Voices of the Maryland Campaign: September 20, 1862

A.P. Hill

A.P. Hill led his division back towards Shepherdstown to end the Union incursion in the Confederate rear.

The day began with Confederate soldiers, led by A.P. Hill’s Division, advancing back to Boteler’s Ford downstream from Shepherdstown, ordered there because of the alarm Pendleton created the previous night that crossing Federals captured all of his 44 guns (in reality, the Federals captured four). Hill’s Confederates ran into two Union brigades conducting a reconnaissance on the Virginia shore. Unsure of the threat in front of them, the Federals began to recross under cover of 55 friendly artillery pieces.

Many of the Unionists scrambled back across to Maryland under relative safety. Through a misunderstanding of orders, though, the green 118th Pennsylvania remained atop the Virginia bluffs, their backs to the cliffs and river, facing A.P. Hill’s entire division. Hill’s troops did not ensnare the whole lot of Keystone Staters, but 269 of the 737 men of the 118th Pennsylvania became casualties, and the regiments baptism by fire was truly harrowing.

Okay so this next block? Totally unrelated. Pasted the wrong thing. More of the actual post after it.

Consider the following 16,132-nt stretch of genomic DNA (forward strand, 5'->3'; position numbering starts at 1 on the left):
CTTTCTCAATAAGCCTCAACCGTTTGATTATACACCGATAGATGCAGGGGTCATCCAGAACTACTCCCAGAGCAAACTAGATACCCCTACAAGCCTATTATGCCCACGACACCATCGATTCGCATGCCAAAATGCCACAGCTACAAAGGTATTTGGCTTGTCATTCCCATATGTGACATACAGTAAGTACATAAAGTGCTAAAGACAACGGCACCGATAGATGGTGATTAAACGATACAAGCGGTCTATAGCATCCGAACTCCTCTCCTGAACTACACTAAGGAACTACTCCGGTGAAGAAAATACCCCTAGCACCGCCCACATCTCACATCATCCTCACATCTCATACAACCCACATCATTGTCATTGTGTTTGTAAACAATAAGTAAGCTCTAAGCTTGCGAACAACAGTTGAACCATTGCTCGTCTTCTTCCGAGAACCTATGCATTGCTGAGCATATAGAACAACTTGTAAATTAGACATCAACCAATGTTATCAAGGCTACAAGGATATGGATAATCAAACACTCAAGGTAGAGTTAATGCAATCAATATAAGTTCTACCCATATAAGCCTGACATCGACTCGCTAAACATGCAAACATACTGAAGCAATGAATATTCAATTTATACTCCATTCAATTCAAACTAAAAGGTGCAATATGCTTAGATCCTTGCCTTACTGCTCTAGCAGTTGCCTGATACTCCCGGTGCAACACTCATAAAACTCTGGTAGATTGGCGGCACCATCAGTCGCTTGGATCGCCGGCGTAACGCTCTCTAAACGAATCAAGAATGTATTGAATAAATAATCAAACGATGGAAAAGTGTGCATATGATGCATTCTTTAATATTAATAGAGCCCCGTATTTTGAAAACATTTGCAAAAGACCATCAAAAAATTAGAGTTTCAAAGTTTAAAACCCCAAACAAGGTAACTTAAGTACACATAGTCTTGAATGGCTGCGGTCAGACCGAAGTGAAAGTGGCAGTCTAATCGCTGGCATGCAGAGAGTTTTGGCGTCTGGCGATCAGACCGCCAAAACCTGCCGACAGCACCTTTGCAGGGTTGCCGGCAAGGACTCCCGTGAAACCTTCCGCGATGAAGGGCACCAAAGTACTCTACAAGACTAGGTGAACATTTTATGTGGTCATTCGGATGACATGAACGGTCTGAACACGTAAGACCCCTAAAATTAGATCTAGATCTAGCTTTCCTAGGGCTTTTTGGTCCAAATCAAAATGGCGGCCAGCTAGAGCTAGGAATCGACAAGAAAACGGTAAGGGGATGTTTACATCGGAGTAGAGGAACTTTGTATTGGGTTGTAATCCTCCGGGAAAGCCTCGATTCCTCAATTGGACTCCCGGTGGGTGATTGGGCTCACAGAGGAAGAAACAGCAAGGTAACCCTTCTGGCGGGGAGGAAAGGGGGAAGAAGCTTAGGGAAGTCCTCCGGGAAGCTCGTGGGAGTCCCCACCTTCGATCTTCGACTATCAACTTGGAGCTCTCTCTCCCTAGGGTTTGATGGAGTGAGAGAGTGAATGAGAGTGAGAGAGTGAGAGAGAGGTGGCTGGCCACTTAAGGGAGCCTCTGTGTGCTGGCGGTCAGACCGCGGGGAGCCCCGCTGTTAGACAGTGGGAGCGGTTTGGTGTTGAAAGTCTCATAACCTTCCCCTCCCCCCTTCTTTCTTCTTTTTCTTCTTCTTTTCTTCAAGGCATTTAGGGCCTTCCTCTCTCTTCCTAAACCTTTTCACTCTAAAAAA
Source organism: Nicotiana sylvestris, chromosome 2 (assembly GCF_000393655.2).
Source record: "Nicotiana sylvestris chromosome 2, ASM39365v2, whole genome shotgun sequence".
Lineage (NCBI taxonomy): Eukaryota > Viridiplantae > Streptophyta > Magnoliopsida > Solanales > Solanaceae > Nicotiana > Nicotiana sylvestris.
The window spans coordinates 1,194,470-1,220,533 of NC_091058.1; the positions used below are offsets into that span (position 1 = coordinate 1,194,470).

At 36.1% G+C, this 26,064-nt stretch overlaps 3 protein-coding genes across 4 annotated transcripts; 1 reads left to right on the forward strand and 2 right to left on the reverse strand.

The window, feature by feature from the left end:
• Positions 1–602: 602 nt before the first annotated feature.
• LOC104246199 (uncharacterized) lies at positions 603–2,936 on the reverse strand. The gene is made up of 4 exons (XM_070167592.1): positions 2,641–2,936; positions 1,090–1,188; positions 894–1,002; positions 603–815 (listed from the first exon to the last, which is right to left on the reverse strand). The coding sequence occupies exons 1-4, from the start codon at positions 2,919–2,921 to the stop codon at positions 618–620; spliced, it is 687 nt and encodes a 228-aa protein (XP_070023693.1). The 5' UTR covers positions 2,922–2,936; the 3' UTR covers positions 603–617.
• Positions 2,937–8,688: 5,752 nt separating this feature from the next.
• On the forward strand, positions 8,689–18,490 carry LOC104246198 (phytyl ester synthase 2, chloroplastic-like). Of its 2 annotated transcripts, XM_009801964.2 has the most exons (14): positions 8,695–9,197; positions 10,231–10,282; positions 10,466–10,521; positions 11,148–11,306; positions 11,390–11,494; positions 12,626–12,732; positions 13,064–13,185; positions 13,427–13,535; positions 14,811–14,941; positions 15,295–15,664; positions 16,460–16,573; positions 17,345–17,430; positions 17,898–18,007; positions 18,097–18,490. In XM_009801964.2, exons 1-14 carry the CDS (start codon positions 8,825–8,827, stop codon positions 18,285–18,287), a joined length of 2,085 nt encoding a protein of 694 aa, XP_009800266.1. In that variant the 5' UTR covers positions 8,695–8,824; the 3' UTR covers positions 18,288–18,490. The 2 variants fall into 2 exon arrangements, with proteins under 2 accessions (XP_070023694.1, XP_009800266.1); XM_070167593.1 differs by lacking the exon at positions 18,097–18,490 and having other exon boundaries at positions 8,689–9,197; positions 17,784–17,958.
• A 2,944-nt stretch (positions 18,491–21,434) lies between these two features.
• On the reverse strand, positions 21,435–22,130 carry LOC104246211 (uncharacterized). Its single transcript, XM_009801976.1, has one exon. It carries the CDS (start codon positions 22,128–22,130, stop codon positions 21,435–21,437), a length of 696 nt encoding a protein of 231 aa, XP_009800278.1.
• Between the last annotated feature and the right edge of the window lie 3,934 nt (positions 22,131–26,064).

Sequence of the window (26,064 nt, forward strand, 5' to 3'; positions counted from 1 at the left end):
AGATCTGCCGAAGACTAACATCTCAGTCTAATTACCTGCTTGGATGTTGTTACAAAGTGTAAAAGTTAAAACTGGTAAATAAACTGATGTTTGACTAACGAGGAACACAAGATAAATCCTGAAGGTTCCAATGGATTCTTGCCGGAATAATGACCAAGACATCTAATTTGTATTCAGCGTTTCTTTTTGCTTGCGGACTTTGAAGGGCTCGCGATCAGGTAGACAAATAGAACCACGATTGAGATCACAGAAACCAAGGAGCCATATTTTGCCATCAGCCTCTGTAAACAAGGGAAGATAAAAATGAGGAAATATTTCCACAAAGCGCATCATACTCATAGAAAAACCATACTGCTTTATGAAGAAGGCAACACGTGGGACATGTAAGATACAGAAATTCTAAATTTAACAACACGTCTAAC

Despite the Confederate victory at Shepherdstown, Federal troops sealed Lee’s intended reentry point into Maryland at Williamsport. Lee also began to realize that he exhausted his army beyond the point of it being effective anymore, and called his campaign to an end. The opposing armies of this 18-day long campaign settled down into camps on opposite sides of the Potomac, resting and refitting for the next struggle. The Maryland Campaign was over.

Shepherdstown battle

A contemporary drawing of the Shepherdstown battlefield.

One of A.P. Hill’s South Carolina soldiers described the intensity of the Federal artillery fire as they charged forward at the Battle of Shepherdstown.

Our advance was first through a thick cornfield of about two hundred yards breadth, and then across a smooth, open field, a little undulating. We were all the time under the guns of the enemy, although they did not open heavily upon us until we cleared the cornfield… The roar of the pieces, and the howl and explosion of shells, was awful. Sometimes a shell burst right in the ranks, tearing and mangling all around it. In Pender’s brigade I saw a man lifted clear into the air. But all in vain. The men closed up at once, and the advance was continued without a falter.